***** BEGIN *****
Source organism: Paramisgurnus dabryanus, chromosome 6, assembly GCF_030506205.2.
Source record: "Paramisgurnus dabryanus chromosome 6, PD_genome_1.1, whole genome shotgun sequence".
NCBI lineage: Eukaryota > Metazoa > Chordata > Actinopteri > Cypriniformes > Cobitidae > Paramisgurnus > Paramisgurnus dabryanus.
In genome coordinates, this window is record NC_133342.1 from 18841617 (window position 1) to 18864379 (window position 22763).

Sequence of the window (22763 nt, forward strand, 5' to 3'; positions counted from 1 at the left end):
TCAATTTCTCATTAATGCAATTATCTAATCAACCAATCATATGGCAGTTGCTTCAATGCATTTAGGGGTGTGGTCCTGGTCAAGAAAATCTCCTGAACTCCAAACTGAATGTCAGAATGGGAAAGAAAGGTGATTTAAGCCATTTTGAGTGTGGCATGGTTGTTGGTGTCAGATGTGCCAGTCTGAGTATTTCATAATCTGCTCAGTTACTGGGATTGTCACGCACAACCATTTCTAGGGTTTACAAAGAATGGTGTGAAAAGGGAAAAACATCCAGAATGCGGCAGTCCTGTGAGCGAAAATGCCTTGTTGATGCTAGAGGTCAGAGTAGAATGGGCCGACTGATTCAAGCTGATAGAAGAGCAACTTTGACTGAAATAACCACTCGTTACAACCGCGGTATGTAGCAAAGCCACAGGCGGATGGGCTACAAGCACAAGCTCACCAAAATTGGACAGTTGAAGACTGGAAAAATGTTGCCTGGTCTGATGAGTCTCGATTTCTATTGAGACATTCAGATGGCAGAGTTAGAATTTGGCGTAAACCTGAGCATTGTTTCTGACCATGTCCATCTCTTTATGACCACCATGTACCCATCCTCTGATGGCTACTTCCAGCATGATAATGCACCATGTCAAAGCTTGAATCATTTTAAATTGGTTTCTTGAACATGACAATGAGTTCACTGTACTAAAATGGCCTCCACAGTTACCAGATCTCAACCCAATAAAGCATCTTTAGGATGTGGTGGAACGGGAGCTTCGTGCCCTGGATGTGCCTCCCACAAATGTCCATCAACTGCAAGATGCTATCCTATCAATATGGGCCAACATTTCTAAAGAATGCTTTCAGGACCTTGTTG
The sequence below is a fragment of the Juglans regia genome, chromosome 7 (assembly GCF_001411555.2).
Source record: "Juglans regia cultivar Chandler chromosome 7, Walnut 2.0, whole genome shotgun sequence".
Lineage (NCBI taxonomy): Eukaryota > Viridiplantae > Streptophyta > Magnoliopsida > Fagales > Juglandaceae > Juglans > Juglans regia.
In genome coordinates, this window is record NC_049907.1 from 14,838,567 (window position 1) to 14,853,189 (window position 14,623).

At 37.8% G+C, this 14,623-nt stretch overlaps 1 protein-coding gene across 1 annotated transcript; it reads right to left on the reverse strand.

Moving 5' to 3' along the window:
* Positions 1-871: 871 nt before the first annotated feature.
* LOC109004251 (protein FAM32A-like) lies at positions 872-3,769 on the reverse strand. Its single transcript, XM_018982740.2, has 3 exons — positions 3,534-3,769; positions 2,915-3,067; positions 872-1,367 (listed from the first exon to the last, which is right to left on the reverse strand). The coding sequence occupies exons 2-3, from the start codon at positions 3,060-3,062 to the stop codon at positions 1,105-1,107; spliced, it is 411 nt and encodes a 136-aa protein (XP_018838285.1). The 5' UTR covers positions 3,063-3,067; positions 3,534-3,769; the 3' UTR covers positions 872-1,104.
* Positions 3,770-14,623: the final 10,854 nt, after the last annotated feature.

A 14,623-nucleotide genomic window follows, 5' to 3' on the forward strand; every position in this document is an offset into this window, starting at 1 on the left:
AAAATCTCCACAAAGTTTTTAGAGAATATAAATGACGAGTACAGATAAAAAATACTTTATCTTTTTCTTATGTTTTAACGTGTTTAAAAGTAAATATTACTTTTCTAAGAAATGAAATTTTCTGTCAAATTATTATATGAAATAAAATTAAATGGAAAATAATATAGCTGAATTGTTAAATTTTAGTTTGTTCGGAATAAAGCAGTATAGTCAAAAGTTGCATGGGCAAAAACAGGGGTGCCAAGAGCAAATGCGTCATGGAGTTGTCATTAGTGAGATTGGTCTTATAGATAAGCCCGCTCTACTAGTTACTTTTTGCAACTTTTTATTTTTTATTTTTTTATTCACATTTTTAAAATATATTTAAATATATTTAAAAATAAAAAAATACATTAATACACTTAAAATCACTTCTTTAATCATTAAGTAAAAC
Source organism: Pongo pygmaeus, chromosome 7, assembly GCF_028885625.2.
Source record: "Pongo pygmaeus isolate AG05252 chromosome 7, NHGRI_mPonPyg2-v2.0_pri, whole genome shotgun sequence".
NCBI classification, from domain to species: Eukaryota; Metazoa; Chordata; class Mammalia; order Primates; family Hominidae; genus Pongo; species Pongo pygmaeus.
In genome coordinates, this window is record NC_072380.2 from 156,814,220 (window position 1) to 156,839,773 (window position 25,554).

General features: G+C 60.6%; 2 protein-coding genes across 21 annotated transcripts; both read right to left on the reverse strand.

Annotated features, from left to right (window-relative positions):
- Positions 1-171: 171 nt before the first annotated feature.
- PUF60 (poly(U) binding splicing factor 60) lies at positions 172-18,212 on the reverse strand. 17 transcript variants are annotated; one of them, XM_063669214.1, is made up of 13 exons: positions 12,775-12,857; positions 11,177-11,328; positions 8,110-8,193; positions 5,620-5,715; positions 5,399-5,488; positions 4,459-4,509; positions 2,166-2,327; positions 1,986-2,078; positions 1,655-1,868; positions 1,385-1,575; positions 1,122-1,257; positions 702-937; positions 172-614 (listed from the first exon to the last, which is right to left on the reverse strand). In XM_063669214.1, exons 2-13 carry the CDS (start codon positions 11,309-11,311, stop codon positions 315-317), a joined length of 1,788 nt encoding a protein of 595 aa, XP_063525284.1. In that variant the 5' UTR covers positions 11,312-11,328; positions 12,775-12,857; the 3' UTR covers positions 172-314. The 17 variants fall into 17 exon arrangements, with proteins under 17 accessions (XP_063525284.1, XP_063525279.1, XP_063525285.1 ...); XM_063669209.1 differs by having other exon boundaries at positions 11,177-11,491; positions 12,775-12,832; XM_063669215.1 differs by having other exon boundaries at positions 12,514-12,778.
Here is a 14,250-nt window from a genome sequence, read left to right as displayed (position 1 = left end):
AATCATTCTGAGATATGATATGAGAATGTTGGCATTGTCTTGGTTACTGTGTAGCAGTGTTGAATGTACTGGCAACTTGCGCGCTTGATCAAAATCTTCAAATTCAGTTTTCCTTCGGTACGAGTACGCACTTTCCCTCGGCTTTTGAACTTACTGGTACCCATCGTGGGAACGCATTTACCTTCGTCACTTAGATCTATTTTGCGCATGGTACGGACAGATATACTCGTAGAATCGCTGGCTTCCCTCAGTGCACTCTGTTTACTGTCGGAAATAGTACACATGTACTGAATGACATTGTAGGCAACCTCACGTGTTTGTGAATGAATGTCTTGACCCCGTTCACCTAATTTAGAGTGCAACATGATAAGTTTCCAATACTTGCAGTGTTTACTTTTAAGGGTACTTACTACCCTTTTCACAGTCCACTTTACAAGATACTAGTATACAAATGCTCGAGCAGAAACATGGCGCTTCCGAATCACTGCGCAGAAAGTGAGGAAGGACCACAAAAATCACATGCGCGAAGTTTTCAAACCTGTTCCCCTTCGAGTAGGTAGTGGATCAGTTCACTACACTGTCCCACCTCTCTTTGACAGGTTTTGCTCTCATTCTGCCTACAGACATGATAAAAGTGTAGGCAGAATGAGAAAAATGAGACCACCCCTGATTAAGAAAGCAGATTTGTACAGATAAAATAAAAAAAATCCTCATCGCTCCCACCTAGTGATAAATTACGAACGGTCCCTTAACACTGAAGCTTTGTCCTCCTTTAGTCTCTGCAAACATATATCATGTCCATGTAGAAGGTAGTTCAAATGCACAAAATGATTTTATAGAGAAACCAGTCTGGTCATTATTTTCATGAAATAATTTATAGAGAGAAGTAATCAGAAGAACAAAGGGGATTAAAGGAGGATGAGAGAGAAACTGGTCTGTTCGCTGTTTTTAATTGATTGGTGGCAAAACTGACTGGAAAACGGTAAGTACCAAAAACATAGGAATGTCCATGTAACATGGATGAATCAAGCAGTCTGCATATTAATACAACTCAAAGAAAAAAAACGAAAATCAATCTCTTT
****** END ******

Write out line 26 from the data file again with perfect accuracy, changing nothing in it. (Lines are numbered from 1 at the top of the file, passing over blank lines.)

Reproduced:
Here is a 14,250-nt window from a genome sequence, read left to right as displayed (position 1 = left end):